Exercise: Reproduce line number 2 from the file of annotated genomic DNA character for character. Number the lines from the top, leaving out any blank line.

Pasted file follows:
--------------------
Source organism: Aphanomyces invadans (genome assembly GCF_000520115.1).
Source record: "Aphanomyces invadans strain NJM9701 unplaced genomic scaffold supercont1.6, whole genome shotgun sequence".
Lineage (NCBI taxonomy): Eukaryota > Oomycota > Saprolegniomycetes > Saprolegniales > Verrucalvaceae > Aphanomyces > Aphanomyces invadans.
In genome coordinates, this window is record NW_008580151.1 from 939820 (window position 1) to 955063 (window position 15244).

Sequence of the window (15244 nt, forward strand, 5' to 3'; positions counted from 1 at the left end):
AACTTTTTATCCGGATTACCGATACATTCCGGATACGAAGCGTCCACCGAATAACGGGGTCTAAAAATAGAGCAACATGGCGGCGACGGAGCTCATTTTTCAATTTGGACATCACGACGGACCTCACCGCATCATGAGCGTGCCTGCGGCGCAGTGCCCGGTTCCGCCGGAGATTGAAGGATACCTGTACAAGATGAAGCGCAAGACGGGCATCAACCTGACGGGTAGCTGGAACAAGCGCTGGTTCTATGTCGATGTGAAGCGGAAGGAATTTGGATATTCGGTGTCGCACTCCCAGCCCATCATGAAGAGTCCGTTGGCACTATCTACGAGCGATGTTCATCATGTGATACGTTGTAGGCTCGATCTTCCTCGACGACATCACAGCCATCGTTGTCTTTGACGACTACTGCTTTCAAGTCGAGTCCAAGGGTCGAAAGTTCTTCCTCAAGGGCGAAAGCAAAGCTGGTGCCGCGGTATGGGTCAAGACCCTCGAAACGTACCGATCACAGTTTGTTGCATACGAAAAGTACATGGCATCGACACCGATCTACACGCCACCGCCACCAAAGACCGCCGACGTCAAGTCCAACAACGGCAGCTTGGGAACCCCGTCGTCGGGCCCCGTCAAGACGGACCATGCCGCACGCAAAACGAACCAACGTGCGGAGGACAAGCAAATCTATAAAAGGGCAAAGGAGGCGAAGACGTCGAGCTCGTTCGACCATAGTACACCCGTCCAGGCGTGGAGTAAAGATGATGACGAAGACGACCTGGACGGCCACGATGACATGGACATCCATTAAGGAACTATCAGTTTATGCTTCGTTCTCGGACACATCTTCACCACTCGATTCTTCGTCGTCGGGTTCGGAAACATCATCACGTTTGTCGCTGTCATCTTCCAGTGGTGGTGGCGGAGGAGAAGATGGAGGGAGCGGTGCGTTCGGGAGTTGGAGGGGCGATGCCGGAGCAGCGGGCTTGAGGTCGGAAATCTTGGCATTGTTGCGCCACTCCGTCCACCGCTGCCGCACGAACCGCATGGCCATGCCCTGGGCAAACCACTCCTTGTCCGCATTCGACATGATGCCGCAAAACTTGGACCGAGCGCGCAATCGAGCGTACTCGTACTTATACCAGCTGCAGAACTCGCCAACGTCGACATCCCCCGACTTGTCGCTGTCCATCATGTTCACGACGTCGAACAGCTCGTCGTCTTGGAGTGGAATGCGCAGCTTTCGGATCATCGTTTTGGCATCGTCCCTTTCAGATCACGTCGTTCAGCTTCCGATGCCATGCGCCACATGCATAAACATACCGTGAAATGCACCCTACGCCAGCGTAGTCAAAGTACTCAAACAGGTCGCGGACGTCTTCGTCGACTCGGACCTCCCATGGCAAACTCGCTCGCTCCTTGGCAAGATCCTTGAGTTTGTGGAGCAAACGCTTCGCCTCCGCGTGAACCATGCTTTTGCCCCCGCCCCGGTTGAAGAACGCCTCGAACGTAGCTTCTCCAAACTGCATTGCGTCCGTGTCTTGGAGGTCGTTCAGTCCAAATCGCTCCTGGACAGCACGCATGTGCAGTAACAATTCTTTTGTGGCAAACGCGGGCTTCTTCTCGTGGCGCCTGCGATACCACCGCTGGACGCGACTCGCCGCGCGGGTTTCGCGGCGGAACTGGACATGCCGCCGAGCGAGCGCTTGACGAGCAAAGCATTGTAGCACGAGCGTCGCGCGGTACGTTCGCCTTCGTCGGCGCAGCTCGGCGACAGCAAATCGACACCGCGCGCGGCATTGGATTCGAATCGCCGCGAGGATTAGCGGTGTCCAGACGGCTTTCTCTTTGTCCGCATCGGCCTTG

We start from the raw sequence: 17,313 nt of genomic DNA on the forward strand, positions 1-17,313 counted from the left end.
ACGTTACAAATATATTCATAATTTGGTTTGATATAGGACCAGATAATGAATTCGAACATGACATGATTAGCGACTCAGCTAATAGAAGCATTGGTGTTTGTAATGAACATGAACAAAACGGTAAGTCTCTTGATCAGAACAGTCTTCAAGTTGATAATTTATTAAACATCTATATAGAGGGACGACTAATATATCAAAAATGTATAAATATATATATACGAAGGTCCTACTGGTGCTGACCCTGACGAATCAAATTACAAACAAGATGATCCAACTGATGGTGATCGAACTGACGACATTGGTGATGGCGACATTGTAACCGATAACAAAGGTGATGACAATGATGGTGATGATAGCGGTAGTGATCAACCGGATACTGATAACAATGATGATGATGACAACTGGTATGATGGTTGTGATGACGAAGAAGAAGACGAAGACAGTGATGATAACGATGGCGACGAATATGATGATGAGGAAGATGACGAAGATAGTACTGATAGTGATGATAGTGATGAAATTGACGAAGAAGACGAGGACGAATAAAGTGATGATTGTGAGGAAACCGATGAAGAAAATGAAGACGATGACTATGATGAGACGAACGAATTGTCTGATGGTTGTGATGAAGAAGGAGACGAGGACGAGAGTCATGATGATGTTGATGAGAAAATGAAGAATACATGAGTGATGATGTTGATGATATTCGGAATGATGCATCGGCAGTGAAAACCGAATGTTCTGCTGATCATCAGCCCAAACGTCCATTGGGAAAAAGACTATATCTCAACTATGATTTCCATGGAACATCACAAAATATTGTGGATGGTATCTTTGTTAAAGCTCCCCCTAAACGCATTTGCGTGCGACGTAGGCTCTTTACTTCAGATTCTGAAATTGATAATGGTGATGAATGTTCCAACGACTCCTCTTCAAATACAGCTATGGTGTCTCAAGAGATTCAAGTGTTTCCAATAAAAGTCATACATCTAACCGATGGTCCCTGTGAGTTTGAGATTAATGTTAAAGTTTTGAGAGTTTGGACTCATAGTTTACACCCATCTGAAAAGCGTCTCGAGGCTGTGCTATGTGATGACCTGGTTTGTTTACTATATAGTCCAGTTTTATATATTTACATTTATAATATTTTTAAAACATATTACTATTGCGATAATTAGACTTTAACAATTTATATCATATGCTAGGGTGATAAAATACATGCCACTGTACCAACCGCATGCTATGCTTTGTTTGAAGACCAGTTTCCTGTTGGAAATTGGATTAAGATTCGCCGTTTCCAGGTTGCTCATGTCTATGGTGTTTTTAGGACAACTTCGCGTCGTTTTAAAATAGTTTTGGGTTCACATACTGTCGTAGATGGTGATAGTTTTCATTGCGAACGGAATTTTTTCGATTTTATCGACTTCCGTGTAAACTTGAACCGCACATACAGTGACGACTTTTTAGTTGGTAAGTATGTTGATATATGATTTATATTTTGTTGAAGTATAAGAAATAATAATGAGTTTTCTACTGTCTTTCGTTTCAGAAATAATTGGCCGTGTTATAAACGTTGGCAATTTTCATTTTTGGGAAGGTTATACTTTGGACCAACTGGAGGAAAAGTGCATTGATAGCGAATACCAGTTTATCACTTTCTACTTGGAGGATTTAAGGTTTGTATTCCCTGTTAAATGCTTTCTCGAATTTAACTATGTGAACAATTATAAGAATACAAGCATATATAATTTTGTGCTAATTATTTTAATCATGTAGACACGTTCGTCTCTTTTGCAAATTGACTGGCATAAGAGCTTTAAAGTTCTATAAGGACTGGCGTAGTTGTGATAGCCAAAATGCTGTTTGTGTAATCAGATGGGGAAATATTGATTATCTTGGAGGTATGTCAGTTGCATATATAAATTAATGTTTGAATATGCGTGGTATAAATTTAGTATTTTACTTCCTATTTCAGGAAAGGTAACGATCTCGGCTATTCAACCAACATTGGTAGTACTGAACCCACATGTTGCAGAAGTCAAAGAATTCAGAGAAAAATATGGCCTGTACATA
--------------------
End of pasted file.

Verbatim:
Source record: "Aphanomyces invadans strain NJM9701 unplaced genomic scaffold supercont1.6, whole genome shotgun sequence".